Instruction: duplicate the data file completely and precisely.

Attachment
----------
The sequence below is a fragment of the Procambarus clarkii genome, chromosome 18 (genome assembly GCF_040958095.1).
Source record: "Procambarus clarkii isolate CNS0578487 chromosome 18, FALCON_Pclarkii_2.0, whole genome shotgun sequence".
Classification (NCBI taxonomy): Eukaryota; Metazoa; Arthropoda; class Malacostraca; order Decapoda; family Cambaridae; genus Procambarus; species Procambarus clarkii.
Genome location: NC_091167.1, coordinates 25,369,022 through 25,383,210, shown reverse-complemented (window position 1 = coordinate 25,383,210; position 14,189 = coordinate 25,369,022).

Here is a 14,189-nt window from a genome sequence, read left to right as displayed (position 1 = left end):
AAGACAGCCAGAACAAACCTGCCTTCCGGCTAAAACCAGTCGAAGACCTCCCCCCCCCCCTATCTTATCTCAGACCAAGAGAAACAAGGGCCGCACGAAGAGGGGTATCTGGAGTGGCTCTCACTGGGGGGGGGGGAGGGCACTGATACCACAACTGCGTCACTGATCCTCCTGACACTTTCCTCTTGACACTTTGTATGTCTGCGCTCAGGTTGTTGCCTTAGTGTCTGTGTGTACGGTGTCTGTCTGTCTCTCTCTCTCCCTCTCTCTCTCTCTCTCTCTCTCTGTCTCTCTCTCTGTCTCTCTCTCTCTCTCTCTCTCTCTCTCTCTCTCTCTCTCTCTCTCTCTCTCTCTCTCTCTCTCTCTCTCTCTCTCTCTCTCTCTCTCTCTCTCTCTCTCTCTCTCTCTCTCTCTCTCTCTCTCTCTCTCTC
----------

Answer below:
The sequence below is a fragment of the Procambarus clarkii genome, chromosome 18 (genome assembly GCF_040958095.1).
Source record: "Procambarus clarkii isolate CNS0578487 chromosome 18, FALCON_Pclarkii_2.0, whole genome shotgun sequence".
Classification (NCBI taxonomy): Eukaryota; Metazoa; Arthropoda; class Malacostraca; order Decapoda; family Cambaridae; genus Procambarus; species Procambarus clarkii.
Genome location: NC_091167.1, coordinates 25,369,022 through 25,383,210, shown reverse-complemented (window position 1 = coordinate 25,383,210; position 14,189 = coordinate 25,369,022).

Here is a 14,189-nt window from a genome sequence, read left to right as displayed (position 1 = left end):
AAGACAGCCAGAACAAACCTGCCTTCCGGCTAAAACCAGTCGAAGACCTCCCCCCCCCCCTATCTTATCTCAGACCAAGAGAAACAAGGGCCGCACGAAGAGGGGTATCTGGAGTGGCTCTCACTGGGGGGGGGGGAGGGCACTGATACCACAACTGCGTCACTGATCCTCCTGACACTTTCCTCTTGACACTTTGTATGTCTGCGCTCAGGTTGTTGCCTTAGTGTCTGTGTGTACGGTGTCTGTCTGTCTCTCTCTCTCCCTCTCTCTCTCTCTCTCTCTCTCTGTCTCTCTCTCTGTCTCTCTCTCTCTCTCTCTCTCTCTCTCTCTCTCTCTCTCTCTCTCTCTCTCTCTCTCTCTCTCTCTCTCTCTCTCTCTCTCTCTCTCTCTCTCTCTCTCTCTCTCTCTCTCTCTCTCTCTCTCTCTCTCTC